Side effect of climate change: increase in pandemics

CLIMADEMIC: Dr Christopher Irrgang and his team are researching how climate-related risk factors - for example, increasingly frequent hot spells - may affect future pandemics.

From a love of mathematics to research with climate models

As a student, Christopher Irrgang decided to study mathematics with a focus on climate modeling. It was precisely the practical relevance that excited him from the start: "I find the subject fascinating because it not only allows us to explore abstract mathematical structures, but also to describe ubiquitous phenomena in nature and the environment. At Kiel University, I heard my first lectures on mathematics in climate modeling. That was the starting signal for my path into research." After completing his doctorate in meteorology at Freie Universität in Berlin, he was employed at the Helmholtz Zentrum Potsdam GFZ, where he worked in the Earth System Modeling section and published, among other things, a study on the opportunities and limitations of artificial intelligence in climate modeling. For the past year, Christopher Irrgang has been department head of climate and societal analytics at the Center for Artificial Intelligence in Public Health Research at the Robert Koch Institute (RKI) in Berlin. "The goal of interdepartmental cooperation in the field of artificial intelligence at the RKI is to gain a comprehensive understanding of the spread and prevention of diseases in the population and to counter epidemics of the 21st century even more effectively."
The climate scenarios of the Intergovernmental Panel on Climate Change (IPCC) form an important basis for the research of the junior research group CLIMADEMIC, which Irrgang heads. "From these simulations, we want to derive expected risks for the spread of diseases and for public health in the future. The connection between climate change and health is also taking on an increasingly important role in the IPCC reports, and we naturally want to make a contribution to this."


The COVID19 pandemic also contributed to the CLIMADEMIC project idea, according to Irrgang. "As in almost all professions, the pandemic had a massive impact on everyday research and disrupted many existing routines. In addition to all the negative effects, however, there has also been scope for new ideas. CLIMADEMIC was one of them."
The core idea in CLIMADEMIC, Irrgang said, is to understand the Earth's climate and the health of its population as a coupled system. "There are, of course, already several concepts to unite, for example, environmental health, wildlife health and human health, such as the "One Health" approach." For example, Irrgang and his team plan to find, systematize and predict coupling mechanisms between the Earth's changing climate and the dynamics of pandemics. "To do this, we will use state-of-the-art numerical climate models and datasets in combination with the latest findings from infection biology, disease dynamics and bioinformatics. CLIMADEMIC will introduce a new level of understanding of global and regional climate-related threats to human health, which is a prerequisite for developing -adaptive strategies." However, he said, they are still in the early stages at the methodological or analytical level. "Machine learning is a particular focus here, as it offers us new opportunities to link and examine the various research data from climate, environmental and health research." Irrgang and his junior research group will initially focus on the global connection between climate change and so-called vector-borne diseases, such as yellow fever, dengue fever, West Nile fever or malaria. In a further step, research into the connection with other diseases is also conceivable: "At the RKI, there are also surveys and data on a large number of other diseases and dynamics in public health. Thus, newly developed methods, for example from the field of machine learning, can also be used to research other future health threats in Germany."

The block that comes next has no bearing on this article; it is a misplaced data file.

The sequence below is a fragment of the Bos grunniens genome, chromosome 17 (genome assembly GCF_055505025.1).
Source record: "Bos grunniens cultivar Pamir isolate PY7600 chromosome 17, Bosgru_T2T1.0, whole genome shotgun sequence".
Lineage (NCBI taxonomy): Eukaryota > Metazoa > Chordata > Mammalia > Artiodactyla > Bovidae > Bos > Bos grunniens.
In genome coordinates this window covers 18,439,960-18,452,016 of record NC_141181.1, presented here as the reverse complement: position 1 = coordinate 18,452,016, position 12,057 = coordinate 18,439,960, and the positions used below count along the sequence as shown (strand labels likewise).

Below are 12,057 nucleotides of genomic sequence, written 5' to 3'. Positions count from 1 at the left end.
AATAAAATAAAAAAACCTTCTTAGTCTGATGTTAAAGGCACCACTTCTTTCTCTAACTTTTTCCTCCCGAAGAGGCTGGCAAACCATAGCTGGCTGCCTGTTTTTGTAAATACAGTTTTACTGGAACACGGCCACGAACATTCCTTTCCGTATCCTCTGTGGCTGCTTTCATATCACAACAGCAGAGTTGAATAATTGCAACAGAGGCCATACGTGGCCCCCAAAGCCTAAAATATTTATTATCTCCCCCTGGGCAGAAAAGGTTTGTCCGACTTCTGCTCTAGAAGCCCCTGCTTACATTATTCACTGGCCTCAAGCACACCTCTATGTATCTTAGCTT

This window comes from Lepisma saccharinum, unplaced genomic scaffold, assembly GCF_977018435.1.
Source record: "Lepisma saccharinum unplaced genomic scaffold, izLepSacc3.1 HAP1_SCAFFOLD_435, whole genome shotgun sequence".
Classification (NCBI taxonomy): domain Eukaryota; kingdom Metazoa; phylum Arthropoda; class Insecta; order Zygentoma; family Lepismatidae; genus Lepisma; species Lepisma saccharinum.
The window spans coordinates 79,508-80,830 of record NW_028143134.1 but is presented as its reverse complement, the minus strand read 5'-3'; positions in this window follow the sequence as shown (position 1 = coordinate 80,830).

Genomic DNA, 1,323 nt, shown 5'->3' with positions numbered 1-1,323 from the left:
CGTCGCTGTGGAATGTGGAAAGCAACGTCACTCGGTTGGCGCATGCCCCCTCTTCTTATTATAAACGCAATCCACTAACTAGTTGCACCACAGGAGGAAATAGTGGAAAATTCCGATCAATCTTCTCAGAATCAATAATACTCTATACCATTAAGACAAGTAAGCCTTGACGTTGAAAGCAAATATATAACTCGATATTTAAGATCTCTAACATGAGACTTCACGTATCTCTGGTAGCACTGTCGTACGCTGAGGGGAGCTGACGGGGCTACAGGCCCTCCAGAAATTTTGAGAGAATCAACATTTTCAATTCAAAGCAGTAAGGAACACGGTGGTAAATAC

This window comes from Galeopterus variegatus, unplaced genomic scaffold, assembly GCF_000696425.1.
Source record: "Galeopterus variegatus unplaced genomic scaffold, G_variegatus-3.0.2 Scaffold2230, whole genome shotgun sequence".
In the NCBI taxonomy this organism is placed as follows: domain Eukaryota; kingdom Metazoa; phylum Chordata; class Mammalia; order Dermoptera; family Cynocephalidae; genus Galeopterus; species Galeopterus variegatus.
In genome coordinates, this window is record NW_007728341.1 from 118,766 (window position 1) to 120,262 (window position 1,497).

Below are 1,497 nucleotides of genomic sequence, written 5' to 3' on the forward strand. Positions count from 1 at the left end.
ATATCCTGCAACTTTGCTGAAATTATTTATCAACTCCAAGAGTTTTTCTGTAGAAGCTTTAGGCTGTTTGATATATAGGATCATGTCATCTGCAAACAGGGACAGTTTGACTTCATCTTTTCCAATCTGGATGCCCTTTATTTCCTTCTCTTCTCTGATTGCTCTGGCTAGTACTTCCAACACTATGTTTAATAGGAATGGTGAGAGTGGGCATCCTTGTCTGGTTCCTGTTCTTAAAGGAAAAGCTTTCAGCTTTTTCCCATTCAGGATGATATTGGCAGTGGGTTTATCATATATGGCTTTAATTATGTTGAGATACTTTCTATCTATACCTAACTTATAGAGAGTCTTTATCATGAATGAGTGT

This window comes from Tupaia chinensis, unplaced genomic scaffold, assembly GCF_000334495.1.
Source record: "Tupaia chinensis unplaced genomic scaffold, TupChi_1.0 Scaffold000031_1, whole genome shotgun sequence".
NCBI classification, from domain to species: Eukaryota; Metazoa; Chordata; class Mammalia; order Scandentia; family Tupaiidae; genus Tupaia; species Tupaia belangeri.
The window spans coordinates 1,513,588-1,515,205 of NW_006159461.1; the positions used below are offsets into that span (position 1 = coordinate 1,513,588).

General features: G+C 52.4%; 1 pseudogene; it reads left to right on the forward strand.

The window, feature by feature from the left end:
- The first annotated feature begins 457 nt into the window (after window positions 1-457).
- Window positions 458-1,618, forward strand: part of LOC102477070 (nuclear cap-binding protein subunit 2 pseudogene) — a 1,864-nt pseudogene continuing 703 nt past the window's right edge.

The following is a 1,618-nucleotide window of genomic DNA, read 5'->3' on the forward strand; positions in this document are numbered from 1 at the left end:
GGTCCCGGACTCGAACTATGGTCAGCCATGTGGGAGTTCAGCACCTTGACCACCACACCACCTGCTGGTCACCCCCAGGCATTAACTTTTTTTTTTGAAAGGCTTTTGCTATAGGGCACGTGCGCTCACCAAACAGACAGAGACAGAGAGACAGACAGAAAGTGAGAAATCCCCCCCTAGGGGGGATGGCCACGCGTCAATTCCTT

Adaptation to climate reality

The goal of the CLIMADEMIC junior research group is to protect society as effectively as possible from climate-related disease outbreaks. Model- and data-based research into climate-related disease outbreaks makes it possible to develop a whole range of scenarios for how this can be achieved, says Christopher Irrgang. "Very fundamentally, we are interested in what a healthy and resilient society will look like in the future. To do this, we need to be able to assess what health hazards await us in the future in order to develop appropriate precautionary strategies. Today, we can already see that more and more countries are creating national heat protection plans to better warn and protect the population from extreme heat periods."

Funding measure "BMBF Junior Research Groups Global Change: Climate, Environment and Health"

The junior researcher program is very exciting for 35-year-old Christopher Irrgang because it examines the relationship between the three core topics of climate, environment and health from so many different angles - from global climate processes to local impacts at the city level. "Hopefully, at the end of the program, it will have resulted in a more holistic picture of climate-related health risks, but also on opportunities and possible adaptation strategies."

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